On Monday, I had Chinese class in the afternoon. I got up early to study before class. When I was walking out of the my school to go study at HIT, a student approached me. He introduced himself and asked if he could come along. His English name is Andrew, and he speaks very well. On the way to the bus, he told me, “I have a very good personality.” We chatted for a while on the bus. He said he was very interested in American culture and language. We found a place to study at HIT. He studied English and I studied Chinese. He had a dictionary and was just writing words and phrases out of the dictionary on a sheet of paper. He is not and English major and he says that he gets up two hours before class everyday to go to the stadium at school and practice his oral English. He helped me with pronunciation. We got to one word, and he was making me repeat it. The word had a “d” in it, and I guess he wasn’t pleased with my pronunciation of it. It must have sounded like a “t” to him because he said to me, “Sometimes in American English ‘d’ is pronounced like ‘t’, but not in Chinese.” I told him that we never pronounce “t” like “d”. He repeated, “No, but in American English, sometimes ‘d’ is pronounced like ‘t’.” I decided to let it go.

Then, something clicked for me. I realized that the reason I don’t like students like Andrew and Susan because they try to tell me about things I already know, and moreover, they’re wrong. I didn’t come to China to have Chinese people tell me what are the famous American brands or how we speak. Dave, Crystal, Brad, and Fred can barely speak to me, but when I talk to them, they can tell me about things that I have no clue about. I find out things about rural life in China, and they ask me questions, rather than thinking that already have the answers. Susan and Andrew tell me things about themselves. They say that they are brave or have a good personality. My other students leave it to me to interpret what type of people they are. Susan and Andrew in a sense treat me like I’m stupid, and the other guys give me something to learn and learn something in return.

In class on Monday, we had another dictation test over the vocabulary we had been studying. On last Thursday, we had a dictation. I missed most of my tones on my pinyin and knew three characters. On Monday, I got all my pinyin right except one tone and only forgot three characters. The time spent studying over the weekend really paid off, and I was really encouraged.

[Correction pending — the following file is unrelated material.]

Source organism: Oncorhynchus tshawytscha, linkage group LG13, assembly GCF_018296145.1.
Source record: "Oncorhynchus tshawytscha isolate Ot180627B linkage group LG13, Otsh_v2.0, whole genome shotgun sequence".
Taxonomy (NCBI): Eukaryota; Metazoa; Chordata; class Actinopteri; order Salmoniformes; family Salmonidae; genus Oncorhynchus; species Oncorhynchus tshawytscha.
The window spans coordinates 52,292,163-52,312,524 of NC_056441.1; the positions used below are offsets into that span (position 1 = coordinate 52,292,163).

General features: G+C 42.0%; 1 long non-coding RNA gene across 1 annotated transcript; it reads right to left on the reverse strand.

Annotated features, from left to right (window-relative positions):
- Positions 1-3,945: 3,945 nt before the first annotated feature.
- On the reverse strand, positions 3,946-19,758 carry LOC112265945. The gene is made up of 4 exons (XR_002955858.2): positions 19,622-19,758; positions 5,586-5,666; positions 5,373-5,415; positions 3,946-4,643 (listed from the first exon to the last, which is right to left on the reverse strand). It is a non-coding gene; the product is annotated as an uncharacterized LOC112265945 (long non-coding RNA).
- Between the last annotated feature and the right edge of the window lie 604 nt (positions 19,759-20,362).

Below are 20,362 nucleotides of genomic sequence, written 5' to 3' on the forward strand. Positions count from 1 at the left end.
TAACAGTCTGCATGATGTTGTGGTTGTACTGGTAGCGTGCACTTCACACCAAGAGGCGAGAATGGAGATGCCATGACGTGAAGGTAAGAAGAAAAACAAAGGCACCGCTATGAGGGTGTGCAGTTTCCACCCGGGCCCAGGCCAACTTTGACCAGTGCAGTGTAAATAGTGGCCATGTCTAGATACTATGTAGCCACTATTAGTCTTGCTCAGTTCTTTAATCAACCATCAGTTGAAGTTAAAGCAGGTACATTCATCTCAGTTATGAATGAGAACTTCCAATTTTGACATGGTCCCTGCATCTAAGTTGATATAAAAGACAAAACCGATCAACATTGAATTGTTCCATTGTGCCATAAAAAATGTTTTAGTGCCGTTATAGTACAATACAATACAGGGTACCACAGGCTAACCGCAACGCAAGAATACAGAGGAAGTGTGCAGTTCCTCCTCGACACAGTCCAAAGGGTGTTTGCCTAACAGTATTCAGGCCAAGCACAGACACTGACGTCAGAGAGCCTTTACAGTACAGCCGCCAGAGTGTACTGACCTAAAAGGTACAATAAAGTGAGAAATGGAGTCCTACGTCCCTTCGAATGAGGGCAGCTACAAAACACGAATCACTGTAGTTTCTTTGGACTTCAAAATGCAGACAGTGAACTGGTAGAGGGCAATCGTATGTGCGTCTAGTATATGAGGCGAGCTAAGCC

After class one of the Russians invited me to eat dinner with him. His name is Nikita. He was the Russian who was particularly interested in car cost, average salary, and exchange rates at our class lunch. It was one of the hardest experiences I’ve had communicating with someone since I’ve been here. At lunch with the class, the Russians could work together to come up with the words they wanted to say, but that night, it was just he and I. Despite the difficulties, it was one of the best conversations I’ve had since I been here. We talked about each other’s homes. He said Russia was an “evil” place; he followed this statement by throwing fists and saying, “Boom, boom, boom.” He told me, “In China, American boy can walk around at night, but in Russia, no.” We were talking about my family, and he was asking about the things we have. He got to another point where he was reaching for words. He put his hands in the shape of an oval on the table. I said, “Egg…chicken.” He spread his hands open like the egg cracking. I said, “Born.” He said, “Yes, sometimes I ask ‘Why I not born an American boy.'” I was taken back by such a simple and profound question. I thought for a second and replied, “I ask myself the same questions: ‘Why was I not born a Russian boy?’ or ‘Why was I not born an African boy?’ I don’t know why. There is no reason. I am just lucky.” With that, my whole analysis of China had to be turned around back on myself. The only reason I can condemn materialism is that I have everything I need and want. The ability to look down materialism is a luxury in itself provided by having more than enough. I already have everything I want, and it is only because I am in that place that I can look and the Chinese and be perplexed by why they want more than what they have. I should keep in mind how fortunate I am to be born in my circumstances and approach everything else with that understanding.